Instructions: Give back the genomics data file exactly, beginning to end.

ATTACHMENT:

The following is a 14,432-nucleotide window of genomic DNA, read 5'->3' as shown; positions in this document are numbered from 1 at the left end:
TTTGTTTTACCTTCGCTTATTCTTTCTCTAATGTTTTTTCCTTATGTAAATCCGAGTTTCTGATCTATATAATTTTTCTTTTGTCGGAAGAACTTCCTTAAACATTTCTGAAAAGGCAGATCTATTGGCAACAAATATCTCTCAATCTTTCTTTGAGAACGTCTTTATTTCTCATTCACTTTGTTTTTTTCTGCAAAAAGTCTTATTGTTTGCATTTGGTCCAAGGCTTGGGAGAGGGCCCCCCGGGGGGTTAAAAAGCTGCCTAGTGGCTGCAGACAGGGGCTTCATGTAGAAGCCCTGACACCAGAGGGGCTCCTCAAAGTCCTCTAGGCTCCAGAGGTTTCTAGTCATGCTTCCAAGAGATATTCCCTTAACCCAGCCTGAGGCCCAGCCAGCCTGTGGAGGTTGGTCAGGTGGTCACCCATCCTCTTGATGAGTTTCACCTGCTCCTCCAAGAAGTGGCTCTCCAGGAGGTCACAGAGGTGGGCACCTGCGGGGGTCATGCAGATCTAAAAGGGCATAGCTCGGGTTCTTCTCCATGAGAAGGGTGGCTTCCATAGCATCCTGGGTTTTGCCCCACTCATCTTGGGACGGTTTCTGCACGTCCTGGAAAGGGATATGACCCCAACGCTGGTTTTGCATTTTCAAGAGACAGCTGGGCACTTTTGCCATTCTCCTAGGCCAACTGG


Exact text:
The following is a 14,432-nucleotide window of genomic DNA, read 5'->3' as shown; positions in this document are numbered from 1 at the left end:
TTTGTTTTACCTTCGCTTATTCTTTCTCTAATGTTTTTTCCTTATGTAAATCCGAGTTTCTGATCTATATAATTTTTCTTTTGTCGGAAGAACTTCCTTAAACATTTCTGAAAAGGCAGATCTATTGGCAACAAATATCTCTCAATCTTTCTTTGAGAACGTCTTTATTTCTCATTCACTTTGTTTTTTTCTGCAAAAAGTCTTATTGTTTGCATTTGGTCCAAGGCTTGGGAGAGGGCCCCCCGGGGGGTTAAAAAGCTGCCTAGTGGCTGCAGACAGGGGCTTCATGTAGAAGCCCTGACACCAGAGGGGCTCCTCAAAGTCCTCTAGGCTCCAGAGGTTTCTAGTCATGCTTCCAAGAGATATTCCCTTAACCCAGCCTGAGGCCCAGCCAGCCTGTGGAGGTTGGTCAGGTGGTCACCCATCCTCTTGATGAGTTTCACCTGCTCCTCCAAGAAGTGGCTCTCCAGGAGGTCACAGAGGTGGGCACCTGCGGGGGTCATGCAGATCTAAAAGGGCATAGCTCGGGTTCTTCTCCATGAGAAGGGTGGCTTCCATAGCATCCTGGGTTTTGCCCCACTCATCTTGGGACGGTTTCTGCACGTCCTGGAAAGGGATATGACCCCAACGCTGGTTTTGCATTTTCAAGAGACAGCTGGGCACTTTTGCCATTCTCCTAGGCCAACTGG